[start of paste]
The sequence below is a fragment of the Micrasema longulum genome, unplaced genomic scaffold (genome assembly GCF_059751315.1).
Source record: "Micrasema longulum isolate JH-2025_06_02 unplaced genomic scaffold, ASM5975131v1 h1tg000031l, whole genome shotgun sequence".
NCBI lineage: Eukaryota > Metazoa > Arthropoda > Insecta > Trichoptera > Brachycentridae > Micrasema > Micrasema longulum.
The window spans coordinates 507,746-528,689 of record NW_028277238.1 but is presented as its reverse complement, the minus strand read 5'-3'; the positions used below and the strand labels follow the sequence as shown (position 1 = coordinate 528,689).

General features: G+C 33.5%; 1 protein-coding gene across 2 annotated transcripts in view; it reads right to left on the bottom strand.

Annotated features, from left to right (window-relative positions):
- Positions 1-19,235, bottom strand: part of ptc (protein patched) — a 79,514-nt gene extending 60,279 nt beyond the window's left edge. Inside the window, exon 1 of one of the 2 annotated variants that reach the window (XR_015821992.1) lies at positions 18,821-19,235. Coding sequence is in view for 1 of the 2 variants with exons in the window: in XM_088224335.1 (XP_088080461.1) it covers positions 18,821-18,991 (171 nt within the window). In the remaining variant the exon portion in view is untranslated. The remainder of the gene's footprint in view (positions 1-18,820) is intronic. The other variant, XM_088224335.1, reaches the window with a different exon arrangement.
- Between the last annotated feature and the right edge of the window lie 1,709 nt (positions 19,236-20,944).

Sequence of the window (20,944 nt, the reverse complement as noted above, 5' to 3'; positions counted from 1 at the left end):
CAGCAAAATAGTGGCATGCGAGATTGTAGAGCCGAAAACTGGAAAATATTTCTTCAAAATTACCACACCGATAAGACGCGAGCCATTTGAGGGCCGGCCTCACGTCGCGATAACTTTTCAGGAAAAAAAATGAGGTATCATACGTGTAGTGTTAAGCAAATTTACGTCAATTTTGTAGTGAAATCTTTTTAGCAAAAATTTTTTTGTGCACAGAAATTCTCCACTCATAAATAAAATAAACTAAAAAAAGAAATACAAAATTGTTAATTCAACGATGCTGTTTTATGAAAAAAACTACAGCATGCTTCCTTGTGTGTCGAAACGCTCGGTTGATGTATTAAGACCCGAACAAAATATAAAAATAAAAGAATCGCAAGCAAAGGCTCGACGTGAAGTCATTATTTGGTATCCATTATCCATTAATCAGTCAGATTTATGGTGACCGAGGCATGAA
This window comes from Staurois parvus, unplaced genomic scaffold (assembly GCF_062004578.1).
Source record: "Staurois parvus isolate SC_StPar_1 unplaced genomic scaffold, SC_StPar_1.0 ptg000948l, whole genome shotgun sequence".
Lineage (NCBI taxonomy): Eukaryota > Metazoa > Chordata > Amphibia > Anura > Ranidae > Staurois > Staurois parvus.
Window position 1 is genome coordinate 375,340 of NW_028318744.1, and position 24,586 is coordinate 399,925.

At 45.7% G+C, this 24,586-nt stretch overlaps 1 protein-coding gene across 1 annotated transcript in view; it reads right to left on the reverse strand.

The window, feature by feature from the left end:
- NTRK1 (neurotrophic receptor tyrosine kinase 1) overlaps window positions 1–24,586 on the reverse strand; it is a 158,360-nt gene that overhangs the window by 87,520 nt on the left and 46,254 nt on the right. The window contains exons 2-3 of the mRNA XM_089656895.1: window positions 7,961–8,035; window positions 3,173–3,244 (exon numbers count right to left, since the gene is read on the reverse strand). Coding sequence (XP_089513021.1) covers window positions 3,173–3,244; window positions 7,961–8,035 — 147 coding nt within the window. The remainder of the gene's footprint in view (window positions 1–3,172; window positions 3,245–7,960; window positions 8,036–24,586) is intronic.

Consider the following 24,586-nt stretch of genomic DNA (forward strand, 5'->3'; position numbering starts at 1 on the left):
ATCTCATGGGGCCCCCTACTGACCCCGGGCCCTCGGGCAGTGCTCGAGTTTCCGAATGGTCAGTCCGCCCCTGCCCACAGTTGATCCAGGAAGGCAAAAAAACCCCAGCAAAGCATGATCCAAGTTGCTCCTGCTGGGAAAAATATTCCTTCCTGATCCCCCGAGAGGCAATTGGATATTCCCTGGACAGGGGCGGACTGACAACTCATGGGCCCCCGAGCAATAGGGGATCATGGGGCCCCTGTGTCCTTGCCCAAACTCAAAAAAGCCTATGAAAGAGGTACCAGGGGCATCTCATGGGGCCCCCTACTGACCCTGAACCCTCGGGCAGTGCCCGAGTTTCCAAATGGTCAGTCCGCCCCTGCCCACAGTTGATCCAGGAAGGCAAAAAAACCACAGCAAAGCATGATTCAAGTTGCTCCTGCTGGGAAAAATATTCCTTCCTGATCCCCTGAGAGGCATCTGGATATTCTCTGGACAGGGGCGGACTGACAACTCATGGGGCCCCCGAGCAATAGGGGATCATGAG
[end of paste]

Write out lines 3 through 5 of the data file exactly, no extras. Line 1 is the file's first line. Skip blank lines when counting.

NCBI lineage: Eukaryota > Metazoa > Arthropoda > Insecta > Trichoptera > Brachycentridae > Micrasema > Micrasema longulum.
The window spans coordinates 507,746-528,689 of record NW_028277238.1 but is presented as its reverse complement, the minus strand read 5'-3'; the positions used below and the strand labels follow the sequence as shown (position 1 = coordinate 528,689).

General features: G+C 33.5%; 1 protein-coding gene across 2 annotated transcripts in view; it reads right to left on the bottom strand.